Women Jumping Out of Cars

Last week I waited to make a left turn into my neighborhood and saw a woman jump out of the shot gun seat of a car idling at a red light.  She looked as if someone had goosed her.  The driver made no effort to call her back though she stood on a nearby curb and stared intently at him.  She bounced on her toes as if waiting for him to make a move.  She began to walk away after a minute passed, and then he finally turned the car in her direction.  Negotiations had begun.

I saw a more vivid version of this story a few years earlier.  I heard yelling inside a car beside me on Semoran Boulevard.  We were stopped at a red light.  The front passenger door flew open.  A twenty year old woman slammed it shut and stomped away.  She veered behind the car, stepped onto the median and quickly put distance between her and the car’s driver.  He leaned out the window and called, “Hey, baby!  Come back!”  She ignored him and kept going.  Then he began to cuss her out in Spanish, shook his fist at her, and hit the horn once.  She kept going.  When the light turned green he made a u-turn and slowly headed in her direction.  He looked grim as if he expected no success in retrieving her.

Twenty years ago I heard yelling up the street from my house.  It was 1 a.m., so I peeked out my front door and saw a woman staggering across a lawn at the neighbor’s across the street.  Two or three men were inside a car idling at the curb, and one ordered the woman to get back in the car.  She screamed at him.  Her speech slurred, but I believe she told him to go to hell.  She knocked on my neighbor’s door–no one answered.  The man in the car yelled again, this time with greater violence.  I stepped outside and headed toward the woman.  When the men saw me they realized that a witness had arrived, and they sped away.

The woman spotted me and staggered to where I stood at the bottom of my driveway.  She asked if she could use my phone.  I let her inside and pointed to our land line.  I asked her if she wanted some coffee to help her sober up.  She glared and said, “I’m not drunk!  My boyfriend hit me!”

I retreated to the kitchen to get her some ice, and while I was gone my wife woke up.  Judy came out to the living room half awake.  She found a strange woman with crazy hair talking on our phone.  The lady’s outfit, cut offs and a sweaty tube top, gave her a street look.  I took Judy aside before she could make unfortunate assumptions and explained the situation.  The woman put a hand over the mouth piece and asked, “Where am I?”  I told her, and then she gave instructions to the person on the line:  “Pick me up at the 7/11 at Forsyth and Aloma.”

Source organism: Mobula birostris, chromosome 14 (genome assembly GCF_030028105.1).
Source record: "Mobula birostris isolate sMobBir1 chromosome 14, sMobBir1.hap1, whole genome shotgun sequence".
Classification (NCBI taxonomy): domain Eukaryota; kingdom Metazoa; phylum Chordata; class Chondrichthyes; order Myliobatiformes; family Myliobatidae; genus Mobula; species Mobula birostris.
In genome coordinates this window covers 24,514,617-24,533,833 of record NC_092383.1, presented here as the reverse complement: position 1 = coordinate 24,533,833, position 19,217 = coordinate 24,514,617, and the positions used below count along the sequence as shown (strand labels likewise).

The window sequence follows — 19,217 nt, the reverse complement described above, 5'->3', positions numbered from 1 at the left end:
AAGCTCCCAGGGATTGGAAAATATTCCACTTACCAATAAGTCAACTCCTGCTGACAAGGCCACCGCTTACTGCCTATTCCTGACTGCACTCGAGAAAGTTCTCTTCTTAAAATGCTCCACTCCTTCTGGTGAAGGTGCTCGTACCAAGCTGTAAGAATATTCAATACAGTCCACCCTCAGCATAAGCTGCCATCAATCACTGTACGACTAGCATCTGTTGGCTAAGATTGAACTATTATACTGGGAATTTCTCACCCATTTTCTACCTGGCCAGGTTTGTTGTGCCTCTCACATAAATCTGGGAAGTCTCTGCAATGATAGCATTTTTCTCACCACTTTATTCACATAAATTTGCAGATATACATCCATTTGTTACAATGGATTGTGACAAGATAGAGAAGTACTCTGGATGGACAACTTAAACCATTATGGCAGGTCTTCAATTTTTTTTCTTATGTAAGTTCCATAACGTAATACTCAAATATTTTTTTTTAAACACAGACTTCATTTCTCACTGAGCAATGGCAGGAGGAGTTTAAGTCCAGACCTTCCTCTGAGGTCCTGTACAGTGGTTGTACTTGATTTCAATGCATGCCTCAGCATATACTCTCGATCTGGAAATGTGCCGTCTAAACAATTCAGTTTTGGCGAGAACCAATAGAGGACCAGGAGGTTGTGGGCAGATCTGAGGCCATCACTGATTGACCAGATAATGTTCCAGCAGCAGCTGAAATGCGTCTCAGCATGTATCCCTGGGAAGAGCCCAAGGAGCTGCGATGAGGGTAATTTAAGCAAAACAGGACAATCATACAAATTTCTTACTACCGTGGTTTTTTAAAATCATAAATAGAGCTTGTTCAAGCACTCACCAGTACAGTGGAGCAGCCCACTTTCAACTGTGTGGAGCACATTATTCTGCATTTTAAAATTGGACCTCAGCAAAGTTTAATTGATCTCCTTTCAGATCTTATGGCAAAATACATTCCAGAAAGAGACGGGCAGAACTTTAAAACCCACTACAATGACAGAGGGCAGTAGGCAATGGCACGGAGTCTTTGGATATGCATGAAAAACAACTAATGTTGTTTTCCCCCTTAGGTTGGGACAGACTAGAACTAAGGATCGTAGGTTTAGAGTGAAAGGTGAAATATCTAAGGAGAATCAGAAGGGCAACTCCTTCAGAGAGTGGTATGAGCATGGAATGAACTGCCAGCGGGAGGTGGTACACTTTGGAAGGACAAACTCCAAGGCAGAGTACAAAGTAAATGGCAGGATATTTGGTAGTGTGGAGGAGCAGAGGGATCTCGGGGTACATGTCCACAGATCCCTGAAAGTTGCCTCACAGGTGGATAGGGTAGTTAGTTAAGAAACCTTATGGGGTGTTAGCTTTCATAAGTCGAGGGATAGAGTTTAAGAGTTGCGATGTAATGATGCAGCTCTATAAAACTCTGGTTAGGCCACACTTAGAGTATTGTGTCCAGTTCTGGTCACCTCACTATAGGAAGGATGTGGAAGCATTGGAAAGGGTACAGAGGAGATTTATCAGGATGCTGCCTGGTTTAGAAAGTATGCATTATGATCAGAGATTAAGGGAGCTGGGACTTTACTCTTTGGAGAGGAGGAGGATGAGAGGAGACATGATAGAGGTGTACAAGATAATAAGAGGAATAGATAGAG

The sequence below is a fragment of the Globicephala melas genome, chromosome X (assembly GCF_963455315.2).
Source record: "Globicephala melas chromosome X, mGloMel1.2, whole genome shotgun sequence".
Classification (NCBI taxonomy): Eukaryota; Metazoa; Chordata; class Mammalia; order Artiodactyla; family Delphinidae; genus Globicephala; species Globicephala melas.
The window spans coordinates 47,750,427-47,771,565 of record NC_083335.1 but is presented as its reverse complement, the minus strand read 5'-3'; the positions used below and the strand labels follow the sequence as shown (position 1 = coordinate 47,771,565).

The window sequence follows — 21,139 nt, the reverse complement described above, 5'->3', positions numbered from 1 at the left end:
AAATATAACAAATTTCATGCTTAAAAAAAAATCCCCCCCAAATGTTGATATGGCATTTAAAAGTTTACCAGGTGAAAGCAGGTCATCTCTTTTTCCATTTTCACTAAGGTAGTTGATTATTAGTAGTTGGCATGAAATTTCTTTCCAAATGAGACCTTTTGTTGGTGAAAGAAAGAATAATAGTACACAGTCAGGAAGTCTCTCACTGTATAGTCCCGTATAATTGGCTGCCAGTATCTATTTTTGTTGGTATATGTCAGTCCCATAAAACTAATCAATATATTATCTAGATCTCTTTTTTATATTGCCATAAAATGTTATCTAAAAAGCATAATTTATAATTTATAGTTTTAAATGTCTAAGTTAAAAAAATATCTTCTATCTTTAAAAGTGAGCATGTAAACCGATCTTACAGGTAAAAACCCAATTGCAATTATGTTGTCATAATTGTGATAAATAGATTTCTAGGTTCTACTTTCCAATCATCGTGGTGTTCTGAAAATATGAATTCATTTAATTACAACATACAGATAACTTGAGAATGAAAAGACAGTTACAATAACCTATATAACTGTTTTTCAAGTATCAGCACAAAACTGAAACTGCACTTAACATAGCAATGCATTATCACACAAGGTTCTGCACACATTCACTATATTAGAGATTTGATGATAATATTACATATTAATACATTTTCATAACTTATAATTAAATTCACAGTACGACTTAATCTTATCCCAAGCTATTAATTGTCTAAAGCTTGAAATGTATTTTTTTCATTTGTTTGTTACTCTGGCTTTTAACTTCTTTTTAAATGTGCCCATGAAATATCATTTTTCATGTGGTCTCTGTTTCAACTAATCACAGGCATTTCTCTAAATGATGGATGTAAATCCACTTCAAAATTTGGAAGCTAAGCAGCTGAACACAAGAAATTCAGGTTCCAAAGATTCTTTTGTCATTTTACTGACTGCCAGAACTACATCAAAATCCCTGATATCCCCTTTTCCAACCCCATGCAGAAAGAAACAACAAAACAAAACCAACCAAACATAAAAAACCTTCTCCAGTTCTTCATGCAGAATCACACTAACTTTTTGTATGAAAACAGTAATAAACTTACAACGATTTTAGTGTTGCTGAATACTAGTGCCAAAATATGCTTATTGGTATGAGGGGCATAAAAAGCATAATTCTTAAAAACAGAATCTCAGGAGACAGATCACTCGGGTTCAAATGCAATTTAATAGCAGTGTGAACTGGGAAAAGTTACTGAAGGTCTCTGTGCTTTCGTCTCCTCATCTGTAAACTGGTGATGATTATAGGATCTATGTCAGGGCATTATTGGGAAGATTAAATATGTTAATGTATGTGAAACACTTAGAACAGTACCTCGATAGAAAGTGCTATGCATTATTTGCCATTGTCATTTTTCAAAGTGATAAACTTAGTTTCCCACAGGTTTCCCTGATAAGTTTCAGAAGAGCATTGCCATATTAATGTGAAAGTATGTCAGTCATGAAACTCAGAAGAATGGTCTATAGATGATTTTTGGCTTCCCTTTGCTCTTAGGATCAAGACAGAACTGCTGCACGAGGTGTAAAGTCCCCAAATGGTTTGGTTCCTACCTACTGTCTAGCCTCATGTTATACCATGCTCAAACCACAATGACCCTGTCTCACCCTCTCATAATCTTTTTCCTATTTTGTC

She hung up, and I offered her a ride to the convenience store.  She refused and headed out the door.  I followed after her and watched her walk up Bougainvillea Dr.  I worried that her tormentors might return.  A police car turned the corner and stopped next to her.  She waved her arms, shook her head and refused to get in the cruiser.  They let her go shortly after, and she strode away with firm, determined steps.  She turned the corner and disappeared, and the cops drove on.

Fifty years ago my mother stepped out of a car after an argument with my father.  We were stopped at a light about three miles from home.  We three kids huddled together in the back seat and wished that the nightmare would end soon.  My father drove off, and Mom’s figure grew smaller and smaller in the rear window.  I felt an odd sensation that I was the one left behind.  Two hours later Mom opened the front door to our house, came inside, and hung up her coat in the hall closet.  We all pretended that nothing had happened.


Now I lay me down to sleep

As I’ve gotten older I’ve come down with a common malady:  getting enough sleep is an erratic and fitful nightly exercise.  I have to be completely exhausted to sleep seven or eight hours in a row, and my average night’s sleep when all of the fragments are added together usually adds up to around five or six.  Some of this is my fault.  I don’t have a bedtime ritual that I follow with any regularity.  Sometimes at eleven I write, or read, or catch up on e-mails, or watch TV.  I tell myself that it’s lights out at twelve, but am not good at following my own orders.  I often find myself twisted like a pretzel in an odd position while lying on my living room sofa with the TV playing an infomercial.  It’s usually three in the morning, and the last thing I remember before dozing off was a comedian telling a political joke.